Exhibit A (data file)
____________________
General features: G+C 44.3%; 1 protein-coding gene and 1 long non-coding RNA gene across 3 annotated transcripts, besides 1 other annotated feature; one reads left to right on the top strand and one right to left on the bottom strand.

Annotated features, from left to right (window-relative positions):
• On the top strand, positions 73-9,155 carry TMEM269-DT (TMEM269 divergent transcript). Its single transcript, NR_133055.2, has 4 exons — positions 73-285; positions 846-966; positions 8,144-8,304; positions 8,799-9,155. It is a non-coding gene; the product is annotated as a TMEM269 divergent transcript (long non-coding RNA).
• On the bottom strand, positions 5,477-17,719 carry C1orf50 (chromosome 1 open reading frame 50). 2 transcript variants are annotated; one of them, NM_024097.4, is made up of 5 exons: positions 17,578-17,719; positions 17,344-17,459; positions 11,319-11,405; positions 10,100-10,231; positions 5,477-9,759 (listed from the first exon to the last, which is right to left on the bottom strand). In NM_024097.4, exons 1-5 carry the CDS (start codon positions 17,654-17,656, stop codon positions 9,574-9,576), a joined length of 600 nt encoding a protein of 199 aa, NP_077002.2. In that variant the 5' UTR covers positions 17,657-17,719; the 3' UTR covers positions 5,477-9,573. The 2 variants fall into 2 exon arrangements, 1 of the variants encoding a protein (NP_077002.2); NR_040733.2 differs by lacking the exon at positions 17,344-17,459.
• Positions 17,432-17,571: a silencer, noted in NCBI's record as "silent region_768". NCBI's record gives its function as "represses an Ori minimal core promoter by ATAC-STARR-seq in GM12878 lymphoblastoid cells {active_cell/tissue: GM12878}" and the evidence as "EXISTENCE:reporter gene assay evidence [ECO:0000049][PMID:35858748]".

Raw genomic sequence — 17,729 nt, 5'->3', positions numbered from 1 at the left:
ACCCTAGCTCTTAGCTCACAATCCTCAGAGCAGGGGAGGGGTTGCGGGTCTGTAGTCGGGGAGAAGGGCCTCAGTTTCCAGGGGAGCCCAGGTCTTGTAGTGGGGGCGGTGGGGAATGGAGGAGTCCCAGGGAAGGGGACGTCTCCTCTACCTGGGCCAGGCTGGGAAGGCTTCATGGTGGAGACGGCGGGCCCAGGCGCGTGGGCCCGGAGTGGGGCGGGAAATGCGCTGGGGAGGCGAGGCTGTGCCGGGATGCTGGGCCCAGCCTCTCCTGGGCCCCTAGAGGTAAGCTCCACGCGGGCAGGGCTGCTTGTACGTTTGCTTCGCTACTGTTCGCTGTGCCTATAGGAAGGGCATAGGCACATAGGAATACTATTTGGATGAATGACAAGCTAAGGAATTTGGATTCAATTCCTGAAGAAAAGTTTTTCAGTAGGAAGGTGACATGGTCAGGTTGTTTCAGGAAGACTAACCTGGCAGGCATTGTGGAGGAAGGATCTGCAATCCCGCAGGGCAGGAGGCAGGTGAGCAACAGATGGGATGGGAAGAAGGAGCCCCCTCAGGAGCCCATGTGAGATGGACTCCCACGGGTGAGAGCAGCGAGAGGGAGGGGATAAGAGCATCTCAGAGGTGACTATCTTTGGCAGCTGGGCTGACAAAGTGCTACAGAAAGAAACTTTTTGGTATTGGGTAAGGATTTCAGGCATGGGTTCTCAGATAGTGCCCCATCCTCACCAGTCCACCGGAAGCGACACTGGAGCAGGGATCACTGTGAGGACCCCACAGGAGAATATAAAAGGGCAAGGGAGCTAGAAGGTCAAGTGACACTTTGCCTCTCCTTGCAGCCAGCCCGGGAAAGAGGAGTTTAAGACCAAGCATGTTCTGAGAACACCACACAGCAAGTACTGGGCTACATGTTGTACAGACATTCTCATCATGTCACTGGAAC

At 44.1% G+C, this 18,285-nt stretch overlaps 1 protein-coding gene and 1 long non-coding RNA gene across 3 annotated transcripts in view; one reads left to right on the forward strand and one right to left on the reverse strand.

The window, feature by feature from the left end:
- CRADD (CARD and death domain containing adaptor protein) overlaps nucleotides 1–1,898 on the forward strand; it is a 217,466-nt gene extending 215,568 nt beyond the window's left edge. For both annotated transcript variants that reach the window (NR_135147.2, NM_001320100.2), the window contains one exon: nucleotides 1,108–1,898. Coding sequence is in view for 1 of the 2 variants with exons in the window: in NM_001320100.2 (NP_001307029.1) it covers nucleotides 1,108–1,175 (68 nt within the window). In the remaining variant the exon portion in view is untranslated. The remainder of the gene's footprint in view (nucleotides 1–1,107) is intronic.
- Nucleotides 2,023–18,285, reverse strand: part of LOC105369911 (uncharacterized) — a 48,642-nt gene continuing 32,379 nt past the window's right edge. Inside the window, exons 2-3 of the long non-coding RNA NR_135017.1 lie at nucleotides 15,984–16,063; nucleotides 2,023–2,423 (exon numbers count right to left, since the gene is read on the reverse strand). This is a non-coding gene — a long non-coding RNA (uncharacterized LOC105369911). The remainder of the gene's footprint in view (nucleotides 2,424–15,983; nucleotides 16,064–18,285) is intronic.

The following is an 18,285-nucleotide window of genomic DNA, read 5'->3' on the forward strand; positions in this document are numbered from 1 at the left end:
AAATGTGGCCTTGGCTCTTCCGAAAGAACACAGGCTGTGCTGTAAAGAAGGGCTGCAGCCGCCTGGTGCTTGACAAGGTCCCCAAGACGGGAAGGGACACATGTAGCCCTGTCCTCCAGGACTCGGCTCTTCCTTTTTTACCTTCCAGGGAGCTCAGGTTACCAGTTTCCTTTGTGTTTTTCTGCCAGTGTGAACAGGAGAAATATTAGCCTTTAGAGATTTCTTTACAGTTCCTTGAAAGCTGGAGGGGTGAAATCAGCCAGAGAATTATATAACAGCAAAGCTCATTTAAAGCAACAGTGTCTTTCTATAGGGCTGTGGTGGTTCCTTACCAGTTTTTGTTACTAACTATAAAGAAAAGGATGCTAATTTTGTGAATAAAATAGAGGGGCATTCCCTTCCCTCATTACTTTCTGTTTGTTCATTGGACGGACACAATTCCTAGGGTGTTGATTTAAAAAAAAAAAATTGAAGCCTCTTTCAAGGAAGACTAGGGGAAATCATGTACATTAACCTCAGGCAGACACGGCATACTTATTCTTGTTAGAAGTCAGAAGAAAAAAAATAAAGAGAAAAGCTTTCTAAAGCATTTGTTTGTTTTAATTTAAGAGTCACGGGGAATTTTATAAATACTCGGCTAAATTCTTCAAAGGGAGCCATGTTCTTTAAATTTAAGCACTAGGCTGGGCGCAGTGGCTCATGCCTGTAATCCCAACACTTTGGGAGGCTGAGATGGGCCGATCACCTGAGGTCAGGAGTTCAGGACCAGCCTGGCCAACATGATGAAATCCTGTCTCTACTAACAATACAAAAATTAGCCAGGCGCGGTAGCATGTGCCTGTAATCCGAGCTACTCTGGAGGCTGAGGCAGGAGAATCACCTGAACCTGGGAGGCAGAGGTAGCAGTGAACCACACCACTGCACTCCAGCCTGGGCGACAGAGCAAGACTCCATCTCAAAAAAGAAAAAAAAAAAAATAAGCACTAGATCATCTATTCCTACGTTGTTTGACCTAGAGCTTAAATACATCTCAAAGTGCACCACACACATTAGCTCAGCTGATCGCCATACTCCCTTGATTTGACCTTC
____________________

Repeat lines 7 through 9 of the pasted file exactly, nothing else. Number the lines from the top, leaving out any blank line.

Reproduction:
ACCCTAGCTCTTAGCTCACAATCCTCAGAGCAGGGGAGGGGTTGCGGGTCTGTAGTCGGGGAGAAGGGCCTCAGTTTCCAGGGGAGCCCAGGTCTTGTAGTGGGGGCGGTGGGGAATGGAGGAGTCCCAGGGAAGGGGACGTCTCCTCTACCTGGGCCAGGCTGGGAAGGCTTCATGGTGGAGACGGCGGGCCCAGGCGCGTGGGCCCGGAGTGGGGCGGGAAATGCGCTGGGGAGGCGAGGCTGTGCCGGGATGCTGGGCCCAGCCTCTCCTGGGCCCCTAGAGGTAAGCTCCACGCGGGCAGGGCTGCTTGTACGTTTGCTTCGCTACTGTTCGCTGTGCCTATAGGAAGGGCATAGGCACATAGGAATACTATTTGGATGAATGACAAGCTAAGGAATTTGGATTCAATTCCTGAAGAAAAGTTTTTCAGTAGGAAGGTGACATGGTCAGGTTGTTTCAGGAAGACTAACCTGGCAGGCATTGTGGAGGAAGGATCTGCAATCCCGCAGGGCAGGAGGCAGGTGAGCAACAGATGGGATGGGAAGAAGGAGCCCCCTCAGGAGCCCATGTGAGATGGACTCCCACGGGTGAGAGCAGCGAGAGGGAGGGGATAAGAGCATCTCAGAGGTGACTATCTTTGGCAGCTGGGCTGACAAAGTGCTACAGAAAGAAACTTTTTGGTATTGGGTAAGGATTTCAGGCATGGGTTCTCAGATAGTGCCCCATCCTCACCAGTCCACCGGAAGCGACACTGGAGCAGGGATCACTGTGAGGACCCCACAGGAGAATATAAAAGGGCAAGGGAGCTAGAAGGTCAAGTGACACTTTGCCTCTCCTTGCAGCCAGCCCGGGAAAGAGGAGTTTAAGACCAAGCATGTTCTGAGAACACCACACAGCAAGTACTGGGCTACATGTTGTACAGACATTCTCATCATGTCACTGGAAC

At 44.1% G+C, this 18,285-nt stretch overlaps 1 protein-coding gene and 1 long non-coding RNA gene across 3 annotated transcripts in view; one reads left to right on the forward strand and one right to left on the reverse strand.

The window, feature by feature from the left end: